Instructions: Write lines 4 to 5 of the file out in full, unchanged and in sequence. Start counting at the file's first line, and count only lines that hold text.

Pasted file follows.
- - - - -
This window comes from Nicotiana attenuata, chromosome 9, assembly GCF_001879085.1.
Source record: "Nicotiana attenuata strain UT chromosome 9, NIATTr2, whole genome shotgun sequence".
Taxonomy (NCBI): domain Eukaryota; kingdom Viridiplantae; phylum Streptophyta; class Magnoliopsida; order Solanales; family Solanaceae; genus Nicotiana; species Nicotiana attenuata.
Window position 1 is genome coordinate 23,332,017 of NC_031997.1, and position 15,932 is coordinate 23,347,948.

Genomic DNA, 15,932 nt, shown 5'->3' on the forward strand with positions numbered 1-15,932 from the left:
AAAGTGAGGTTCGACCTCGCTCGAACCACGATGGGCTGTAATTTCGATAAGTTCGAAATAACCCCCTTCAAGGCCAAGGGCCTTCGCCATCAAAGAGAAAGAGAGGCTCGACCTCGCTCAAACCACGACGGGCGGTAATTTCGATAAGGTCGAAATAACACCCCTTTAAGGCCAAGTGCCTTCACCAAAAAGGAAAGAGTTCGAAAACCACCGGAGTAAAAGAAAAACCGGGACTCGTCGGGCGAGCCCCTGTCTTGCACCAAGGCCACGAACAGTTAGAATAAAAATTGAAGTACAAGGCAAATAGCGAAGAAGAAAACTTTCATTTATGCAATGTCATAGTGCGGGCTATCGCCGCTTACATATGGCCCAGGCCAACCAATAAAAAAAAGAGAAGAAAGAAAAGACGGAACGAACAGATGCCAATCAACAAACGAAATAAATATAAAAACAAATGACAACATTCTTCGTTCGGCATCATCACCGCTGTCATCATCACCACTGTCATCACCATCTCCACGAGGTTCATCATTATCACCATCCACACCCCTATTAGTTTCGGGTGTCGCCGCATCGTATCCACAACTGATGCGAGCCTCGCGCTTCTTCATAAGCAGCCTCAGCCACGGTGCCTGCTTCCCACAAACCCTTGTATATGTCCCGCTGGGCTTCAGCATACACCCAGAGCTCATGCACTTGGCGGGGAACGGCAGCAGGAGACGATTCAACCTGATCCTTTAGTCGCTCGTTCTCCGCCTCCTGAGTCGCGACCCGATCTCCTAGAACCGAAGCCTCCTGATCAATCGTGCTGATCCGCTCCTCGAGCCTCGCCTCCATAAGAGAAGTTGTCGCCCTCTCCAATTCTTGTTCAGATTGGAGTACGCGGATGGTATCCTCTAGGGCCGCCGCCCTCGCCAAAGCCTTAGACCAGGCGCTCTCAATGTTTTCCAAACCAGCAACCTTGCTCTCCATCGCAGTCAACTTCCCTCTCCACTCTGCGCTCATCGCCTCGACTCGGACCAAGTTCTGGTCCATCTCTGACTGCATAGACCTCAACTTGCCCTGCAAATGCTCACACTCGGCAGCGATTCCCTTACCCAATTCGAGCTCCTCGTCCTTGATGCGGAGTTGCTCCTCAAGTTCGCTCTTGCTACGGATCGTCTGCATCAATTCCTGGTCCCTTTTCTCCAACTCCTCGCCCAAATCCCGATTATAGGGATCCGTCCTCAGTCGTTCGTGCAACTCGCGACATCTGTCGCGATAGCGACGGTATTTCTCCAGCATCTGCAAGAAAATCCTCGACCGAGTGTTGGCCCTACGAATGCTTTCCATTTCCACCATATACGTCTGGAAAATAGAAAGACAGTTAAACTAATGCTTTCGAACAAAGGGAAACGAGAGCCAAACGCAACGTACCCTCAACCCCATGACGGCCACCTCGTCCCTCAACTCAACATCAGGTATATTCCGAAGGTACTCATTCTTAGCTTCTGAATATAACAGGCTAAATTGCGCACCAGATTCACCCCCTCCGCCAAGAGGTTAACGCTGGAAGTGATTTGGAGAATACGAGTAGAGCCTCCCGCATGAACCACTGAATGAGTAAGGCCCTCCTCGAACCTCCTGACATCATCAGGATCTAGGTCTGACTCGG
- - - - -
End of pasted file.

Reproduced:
Window position 1 is genome coordinate 23,332,017 of NC_031997.1, and position 15,932 is coordinate 23,347,948.

Genomic DNA, 15,932 nt, shown 5'->3' on the forward strand with positions numbered 1-15,932 from the left: